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Feature Papers in Magnetochemistry

Carlos J. Gómez-García
ICMol, Departamento de Química Inorgánica, Universidad de Valencia, Catedrático José Beltrán 2, 46980 Paterna, Spain
Magnetochemistry 2021, 7(4), 48;
Submission received: 1 April 2021 / Accepted: 1 April 2021 / Published: 2 April 2021
(This article belongs to the Special Issue Feature Papers in Magnetochemistry)


When we launched the journal Magnetochemistry in 2015 we could not imagine such an enthusiastic response from the scientific community. After only five years, thanks to the high level of the contributors and their contributions, Magnetochemistry is recognized by many magneto-chemists and scientists working in this area as a journal of reference in the field of magnetochemistry. A proof of this acceptation is the number of articles published to date and its increasing trend: a total of 340 articles have been published so far in seven volumes of Magnetochemistry with a clear increasing trend, as can be seen in Figure 1. The figures in 2021 are much better since the total number of published articles in January and February, results in an extrapolated value of more than 160 for 2021 (for a detailed statistical study, visit the webpage:, accessed on 28 March 2021).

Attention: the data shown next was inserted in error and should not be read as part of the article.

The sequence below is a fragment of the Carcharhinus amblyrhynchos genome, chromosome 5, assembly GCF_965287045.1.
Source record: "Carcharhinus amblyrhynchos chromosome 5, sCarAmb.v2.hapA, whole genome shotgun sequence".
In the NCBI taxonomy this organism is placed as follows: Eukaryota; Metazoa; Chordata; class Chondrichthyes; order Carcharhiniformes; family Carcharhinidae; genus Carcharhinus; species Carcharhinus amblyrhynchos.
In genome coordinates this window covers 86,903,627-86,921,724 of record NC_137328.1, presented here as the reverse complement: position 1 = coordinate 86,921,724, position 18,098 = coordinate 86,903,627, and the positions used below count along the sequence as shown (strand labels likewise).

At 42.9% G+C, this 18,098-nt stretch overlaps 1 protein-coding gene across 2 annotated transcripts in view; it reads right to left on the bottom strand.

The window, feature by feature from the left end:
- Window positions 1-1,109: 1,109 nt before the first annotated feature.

The journal was indexed by the Emerging Sources Citation Index—Web of Science in 2016, by the Science Citation Index Expanded (SCIE) in 2019, and by Scopus in 2020. Finally, in 2020, the Journal Citation Report assigned Magnetochemistry an impact factor of 1.947, which placed the journal in Q2 category rank in the area “Chemistry, Inorganic and Nuclear”. This was very good news, and we hope to further improve in 2021.
To celebrate the fifth anniversary of the journal and to thank our many contributors, in 2020 we launched a Special Issue with feature articles in magnetochemistry. The result is this Special Issue, where a total of eleven contributions show the landscape of the discipline. These contributions include feature, perspective, regular, and review articles covering different aspects of the area.